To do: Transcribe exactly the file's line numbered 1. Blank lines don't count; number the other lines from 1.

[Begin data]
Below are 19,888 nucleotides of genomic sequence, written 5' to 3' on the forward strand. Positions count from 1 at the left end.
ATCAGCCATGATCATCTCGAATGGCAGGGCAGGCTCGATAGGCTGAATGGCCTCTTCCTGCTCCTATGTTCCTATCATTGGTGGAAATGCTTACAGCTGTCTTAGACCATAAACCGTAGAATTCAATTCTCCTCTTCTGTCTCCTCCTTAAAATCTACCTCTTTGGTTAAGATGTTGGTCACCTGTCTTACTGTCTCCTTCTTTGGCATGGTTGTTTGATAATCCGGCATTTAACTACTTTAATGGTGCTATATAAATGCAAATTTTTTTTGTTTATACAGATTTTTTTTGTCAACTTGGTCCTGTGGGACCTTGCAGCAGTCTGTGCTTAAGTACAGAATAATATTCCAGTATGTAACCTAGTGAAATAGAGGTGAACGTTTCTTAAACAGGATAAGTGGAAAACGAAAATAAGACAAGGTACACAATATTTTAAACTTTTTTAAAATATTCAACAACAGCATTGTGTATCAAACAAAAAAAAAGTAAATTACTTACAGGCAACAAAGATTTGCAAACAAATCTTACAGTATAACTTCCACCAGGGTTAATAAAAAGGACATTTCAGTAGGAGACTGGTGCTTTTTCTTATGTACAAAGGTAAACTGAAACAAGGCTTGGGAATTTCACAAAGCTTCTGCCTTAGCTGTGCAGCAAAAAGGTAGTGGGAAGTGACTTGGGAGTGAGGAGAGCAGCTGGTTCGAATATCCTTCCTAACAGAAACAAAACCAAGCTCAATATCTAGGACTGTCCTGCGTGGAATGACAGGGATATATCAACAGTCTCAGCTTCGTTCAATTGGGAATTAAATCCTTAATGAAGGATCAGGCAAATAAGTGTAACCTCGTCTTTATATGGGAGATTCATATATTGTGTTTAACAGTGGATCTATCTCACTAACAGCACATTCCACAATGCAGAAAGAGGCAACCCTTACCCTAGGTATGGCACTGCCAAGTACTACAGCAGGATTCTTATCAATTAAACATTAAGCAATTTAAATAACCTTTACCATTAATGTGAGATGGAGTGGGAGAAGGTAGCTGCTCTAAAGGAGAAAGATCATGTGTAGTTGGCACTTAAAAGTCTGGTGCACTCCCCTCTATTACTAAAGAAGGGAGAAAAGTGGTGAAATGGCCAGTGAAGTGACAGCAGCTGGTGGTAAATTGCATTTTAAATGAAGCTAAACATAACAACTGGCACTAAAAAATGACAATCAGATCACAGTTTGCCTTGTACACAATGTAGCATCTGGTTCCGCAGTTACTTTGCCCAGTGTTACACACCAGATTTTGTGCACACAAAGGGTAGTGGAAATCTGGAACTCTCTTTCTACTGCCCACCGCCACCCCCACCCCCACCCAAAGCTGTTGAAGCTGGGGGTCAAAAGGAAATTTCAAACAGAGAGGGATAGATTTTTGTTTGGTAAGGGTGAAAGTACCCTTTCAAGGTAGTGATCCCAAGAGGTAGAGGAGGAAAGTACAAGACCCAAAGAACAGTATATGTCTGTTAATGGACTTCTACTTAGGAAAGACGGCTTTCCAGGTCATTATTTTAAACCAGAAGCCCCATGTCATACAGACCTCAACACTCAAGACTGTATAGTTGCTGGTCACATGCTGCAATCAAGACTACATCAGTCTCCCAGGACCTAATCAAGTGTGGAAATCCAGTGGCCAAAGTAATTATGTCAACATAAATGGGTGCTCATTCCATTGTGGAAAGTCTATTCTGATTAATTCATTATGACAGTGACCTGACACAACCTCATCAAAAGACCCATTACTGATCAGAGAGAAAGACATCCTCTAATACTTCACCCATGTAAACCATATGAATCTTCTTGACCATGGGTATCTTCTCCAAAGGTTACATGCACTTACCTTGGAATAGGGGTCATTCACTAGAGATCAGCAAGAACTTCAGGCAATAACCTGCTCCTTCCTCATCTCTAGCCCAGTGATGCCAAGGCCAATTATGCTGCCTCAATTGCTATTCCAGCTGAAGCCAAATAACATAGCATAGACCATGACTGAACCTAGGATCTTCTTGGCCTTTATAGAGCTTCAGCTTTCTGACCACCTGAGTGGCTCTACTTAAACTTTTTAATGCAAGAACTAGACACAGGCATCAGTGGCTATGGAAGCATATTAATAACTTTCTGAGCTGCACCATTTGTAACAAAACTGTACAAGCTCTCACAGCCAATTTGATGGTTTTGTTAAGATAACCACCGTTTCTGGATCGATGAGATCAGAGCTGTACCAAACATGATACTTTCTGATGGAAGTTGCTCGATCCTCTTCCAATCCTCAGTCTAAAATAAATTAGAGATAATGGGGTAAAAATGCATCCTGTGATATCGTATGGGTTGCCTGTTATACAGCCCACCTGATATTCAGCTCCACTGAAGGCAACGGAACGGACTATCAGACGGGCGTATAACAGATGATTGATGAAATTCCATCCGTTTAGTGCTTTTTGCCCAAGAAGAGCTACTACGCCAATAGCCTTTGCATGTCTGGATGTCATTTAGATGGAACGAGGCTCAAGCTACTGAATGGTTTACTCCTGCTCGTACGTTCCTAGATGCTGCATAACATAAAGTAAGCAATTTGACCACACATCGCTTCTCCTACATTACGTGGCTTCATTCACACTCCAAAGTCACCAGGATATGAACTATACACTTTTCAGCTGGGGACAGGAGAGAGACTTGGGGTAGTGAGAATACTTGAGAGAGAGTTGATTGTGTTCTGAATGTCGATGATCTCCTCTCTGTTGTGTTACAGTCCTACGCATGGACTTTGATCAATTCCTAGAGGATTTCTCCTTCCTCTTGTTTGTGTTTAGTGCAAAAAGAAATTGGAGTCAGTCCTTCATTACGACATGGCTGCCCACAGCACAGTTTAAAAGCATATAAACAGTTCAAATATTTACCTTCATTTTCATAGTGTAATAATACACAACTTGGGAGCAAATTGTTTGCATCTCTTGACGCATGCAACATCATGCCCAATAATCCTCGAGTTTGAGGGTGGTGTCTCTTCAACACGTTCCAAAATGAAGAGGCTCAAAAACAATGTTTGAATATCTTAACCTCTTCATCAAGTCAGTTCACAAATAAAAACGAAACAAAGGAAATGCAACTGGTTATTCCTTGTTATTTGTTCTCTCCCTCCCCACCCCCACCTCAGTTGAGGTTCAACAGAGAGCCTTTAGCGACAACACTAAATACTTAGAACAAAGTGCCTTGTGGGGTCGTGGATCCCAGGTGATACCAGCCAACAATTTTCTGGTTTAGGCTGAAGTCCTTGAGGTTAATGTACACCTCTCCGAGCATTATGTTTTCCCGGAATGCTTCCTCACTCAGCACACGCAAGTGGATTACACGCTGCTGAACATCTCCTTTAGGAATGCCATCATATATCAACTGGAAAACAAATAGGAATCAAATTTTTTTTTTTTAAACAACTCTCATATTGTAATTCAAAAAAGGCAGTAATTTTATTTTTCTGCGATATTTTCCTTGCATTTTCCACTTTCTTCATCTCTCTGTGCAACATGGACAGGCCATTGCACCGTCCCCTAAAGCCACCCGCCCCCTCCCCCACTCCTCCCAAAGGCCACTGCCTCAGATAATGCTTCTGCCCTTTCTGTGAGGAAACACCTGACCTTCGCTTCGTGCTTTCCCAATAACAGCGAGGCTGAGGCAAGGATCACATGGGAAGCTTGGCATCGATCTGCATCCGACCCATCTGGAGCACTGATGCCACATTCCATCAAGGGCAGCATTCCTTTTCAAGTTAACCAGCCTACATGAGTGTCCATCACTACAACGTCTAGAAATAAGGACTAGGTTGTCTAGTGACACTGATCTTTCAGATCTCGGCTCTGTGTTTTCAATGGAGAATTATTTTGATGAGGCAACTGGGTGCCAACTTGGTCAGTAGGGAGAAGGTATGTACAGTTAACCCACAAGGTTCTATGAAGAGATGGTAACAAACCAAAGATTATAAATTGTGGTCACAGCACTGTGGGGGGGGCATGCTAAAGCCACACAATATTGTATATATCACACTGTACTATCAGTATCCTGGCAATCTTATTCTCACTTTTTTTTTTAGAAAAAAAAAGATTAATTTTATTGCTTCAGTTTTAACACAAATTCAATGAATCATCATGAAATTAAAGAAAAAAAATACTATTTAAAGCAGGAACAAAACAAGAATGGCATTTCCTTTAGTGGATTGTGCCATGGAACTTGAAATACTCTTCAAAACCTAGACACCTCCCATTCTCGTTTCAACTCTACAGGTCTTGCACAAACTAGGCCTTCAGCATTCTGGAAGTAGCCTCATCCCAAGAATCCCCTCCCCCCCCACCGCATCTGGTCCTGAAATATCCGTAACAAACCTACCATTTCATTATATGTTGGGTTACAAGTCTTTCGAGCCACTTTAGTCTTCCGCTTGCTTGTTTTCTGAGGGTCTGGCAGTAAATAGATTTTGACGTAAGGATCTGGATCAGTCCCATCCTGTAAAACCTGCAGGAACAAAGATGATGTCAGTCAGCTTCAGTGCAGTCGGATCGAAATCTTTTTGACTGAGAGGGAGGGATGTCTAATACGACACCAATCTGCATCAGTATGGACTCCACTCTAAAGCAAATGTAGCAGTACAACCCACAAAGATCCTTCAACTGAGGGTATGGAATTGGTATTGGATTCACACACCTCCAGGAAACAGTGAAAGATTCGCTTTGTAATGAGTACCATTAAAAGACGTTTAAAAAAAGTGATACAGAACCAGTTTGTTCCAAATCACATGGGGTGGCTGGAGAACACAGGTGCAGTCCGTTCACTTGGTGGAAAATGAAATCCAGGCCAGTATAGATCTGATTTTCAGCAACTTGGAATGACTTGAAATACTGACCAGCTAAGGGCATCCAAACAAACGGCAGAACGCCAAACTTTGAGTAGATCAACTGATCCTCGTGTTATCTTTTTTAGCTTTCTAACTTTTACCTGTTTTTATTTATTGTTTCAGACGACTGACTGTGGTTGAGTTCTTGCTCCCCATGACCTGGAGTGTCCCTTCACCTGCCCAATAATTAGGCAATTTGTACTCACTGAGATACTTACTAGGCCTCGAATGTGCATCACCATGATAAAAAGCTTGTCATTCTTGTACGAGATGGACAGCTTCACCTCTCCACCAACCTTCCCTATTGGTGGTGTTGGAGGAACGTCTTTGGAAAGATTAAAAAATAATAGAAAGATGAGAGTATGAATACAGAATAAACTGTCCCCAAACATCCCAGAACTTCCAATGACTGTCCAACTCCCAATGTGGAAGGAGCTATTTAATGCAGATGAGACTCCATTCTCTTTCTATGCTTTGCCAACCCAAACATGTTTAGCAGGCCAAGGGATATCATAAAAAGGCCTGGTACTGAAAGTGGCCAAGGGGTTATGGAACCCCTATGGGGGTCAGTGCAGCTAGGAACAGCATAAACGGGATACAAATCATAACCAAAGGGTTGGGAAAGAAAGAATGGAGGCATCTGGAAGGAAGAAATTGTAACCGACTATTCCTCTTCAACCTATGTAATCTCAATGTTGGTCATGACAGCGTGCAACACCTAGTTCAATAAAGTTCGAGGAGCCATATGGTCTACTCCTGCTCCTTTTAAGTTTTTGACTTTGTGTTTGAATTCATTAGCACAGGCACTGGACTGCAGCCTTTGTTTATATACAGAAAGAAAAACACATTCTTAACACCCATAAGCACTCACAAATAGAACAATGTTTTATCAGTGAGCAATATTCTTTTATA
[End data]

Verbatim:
Below are 19,888 nucleotides of genomic sequence, written 5' to 3' on the forward strand. Positions count from 1 at the left end.